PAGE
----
Video Clinton Seeks to Boost Image Before Upcoming Debate

The five announced Democratic party presidential contenders meet in their first debate next Tuesday in Las Vegas, Nevada. Former secretary of state Hillary Clinton continues to lead the Democratic field, but she is getting a stronger-than-expected challenge from Vermont Senator Bernie Sanders. VOA National correspondent Jim Malone has more from Washington.

Video Ukranian Artist Portrays Putin in an Unusual Way

As Russian President Vladimir Putin was addressing the United Nations in New York last month, he was also being featured in an art exhibition in Washington. It’s not a flattering exhibit. It’s done by a Ukrainian artist in a unique medium. And its creator says it’s not only a work of art - it’s a political statement. VOA’s Tetiana Kharchenko has more.

Video South Carolina Reels Under Worst-ever Flooding

South Carolina is reeling from the worst flooding in recorded history that forced residents from their homes and left thousands without drinking water and electricity. Parts of the state, including the capital, Columbia, received about 60 centimeters of rain in just a couple of days. Authorities warn that the end of rain does not mean the end of danger, as it will take days for the water to recede. Zlatica Hoke reports.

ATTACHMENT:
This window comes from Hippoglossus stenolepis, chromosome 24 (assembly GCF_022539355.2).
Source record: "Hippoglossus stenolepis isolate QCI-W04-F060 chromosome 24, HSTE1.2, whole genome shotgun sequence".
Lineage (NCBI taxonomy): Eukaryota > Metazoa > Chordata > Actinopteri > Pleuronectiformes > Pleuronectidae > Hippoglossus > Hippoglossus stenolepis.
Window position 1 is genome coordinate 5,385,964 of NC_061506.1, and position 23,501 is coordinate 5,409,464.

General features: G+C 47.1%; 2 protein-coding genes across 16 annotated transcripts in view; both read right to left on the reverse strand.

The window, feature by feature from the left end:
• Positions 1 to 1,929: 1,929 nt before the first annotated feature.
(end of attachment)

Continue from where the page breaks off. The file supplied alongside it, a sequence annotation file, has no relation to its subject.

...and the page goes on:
Video Russia’s Syria Involvement Raising Concerns in Europe

European nations are joining the United States in demanding that Russia stop targeting opposition groups other than the Islamic State militants as Russian warplanes continue to conduct raids in Syria. The demand came in a statement from Britain, France, Germany, Qatar, Saudi Arabia, Turkey and the United States Friday. VOA Europe correspondent Luis Ramirez reports.

Video Nano-tech Filter Cleans Dirty Water

Access to clean water is a problem for hundreds of millions of people around the world. Now, a scientist and chemical engineer in Tanzania (in East Africa) is working to change that by creating an innovative water filter that makes dirty water safe. VOA’s Deborah Block has the story.

Video Demand Rising for Organic Produce in Cambodia

In Cambodia, where rice has long been the main cash crop, farmers are being encouraged to turn to vegetables to satisfy the growing demand for locally produced organic farm products. Daniel de Carteret has more from Phnom Penh.

Video Botanists Grow Furniture, with Pruning Shears

For something a bit out of the ordinary to furnish your home, why not consider wooden chairs, crafted by nature, with a little help from some British botanists with an eye for design. VOA’s Jessica Berman reports.

VOA Blogs